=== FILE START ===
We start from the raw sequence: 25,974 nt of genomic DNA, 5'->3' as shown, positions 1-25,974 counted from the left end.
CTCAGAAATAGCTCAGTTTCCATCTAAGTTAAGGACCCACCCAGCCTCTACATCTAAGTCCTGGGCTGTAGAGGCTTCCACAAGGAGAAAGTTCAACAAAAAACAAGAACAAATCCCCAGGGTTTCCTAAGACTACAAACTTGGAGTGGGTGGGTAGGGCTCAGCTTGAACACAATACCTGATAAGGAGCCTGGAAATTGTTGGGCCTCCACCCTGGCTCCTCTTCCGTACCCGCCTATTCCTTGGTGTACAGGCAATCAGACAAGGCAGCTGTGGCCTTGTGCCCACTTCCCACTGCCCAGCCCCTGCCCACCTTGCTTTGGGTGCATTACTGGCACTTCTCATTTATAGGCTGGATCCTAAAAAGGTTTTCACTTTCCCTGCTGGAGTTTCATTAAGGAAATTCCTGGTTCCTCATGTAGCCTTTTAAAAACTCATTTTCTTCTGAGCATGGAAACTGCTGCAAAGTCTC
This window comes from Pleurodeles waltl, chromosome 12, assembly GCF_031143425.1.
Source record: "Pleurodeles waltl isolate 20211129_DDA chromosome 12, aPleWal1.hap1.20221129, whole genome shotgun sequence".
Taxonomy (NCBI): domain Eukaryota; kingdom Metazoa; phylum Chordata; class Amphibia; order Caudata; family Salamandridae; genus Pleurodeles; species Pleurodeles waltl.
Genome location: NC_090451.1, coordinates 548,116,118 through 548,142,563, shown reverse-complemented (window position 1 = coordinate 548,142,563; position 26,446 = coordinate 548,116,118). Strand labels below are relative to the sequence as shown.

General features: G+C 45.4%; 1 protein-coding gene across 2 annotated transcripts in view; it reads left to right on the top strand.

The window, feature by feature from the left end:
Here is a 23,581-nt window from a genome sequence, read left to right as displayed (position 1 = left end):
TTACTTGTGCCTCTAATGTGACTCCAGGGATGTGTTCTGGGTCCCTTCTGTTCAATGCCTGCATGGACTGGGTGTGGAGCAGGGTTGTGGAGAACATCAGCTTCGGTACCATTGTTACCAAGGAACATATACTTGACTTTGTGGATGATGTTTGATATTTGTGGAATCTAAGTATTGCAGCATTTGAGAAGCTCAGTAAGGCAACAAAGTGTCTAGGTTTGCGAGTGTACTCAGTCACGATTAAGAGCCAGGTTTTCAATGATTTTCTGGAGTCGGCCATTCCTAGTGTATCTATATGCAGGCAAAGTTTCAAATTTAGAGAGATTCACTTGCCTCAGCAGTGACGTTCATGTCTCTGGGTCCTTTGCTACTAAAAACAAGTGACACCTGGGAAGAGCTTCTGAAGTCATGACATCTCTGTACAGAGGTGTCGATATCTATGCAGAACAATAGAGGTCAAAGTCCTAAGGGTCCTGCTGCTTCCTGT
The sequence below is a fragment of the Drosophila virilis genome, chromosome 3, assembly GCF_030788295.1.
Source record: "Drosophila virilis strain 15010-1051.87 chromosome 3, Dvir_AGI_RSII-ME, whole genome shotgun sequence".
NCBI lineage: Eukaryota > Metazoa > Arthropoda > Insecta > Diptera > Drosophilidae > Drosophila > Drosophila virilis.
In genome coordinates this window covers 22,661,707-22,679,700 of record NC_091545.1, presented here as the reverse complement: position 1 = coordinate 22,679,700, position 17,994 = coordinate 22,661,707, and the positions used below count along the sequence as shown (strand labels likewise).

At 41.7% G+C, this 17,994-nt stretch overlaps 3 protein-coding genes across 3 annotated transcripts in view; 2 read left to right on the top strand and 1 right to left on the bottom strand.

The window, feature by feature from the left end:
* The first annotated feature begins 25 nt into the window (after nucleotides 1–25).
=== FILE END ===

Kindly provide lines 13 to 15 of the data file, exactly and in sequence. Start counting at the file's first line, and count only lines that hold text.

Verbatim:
NCBI lineage: Eukaryota > Metazoa > Arthropoda > Insecta > Diptera > Drosophilidae > Drosophila > Drosophila virilis.
In genome coordinates this window covers 22,661,707-22,679,700 of record NC_091545.1, presented here as the reverse complement: position 1 = coordinate 22,679,700, position 17,994 = coordinate 22,661,707, and the positions used below count along the sequence as shown (strand labels likewise).

At 41.7% G+C, this 17,994-nt stretch overlaps 3 protein-coding genes across 3 annotated transcripts in view; 2 read left to right on the top strand and 1 right to left on the bottom strand.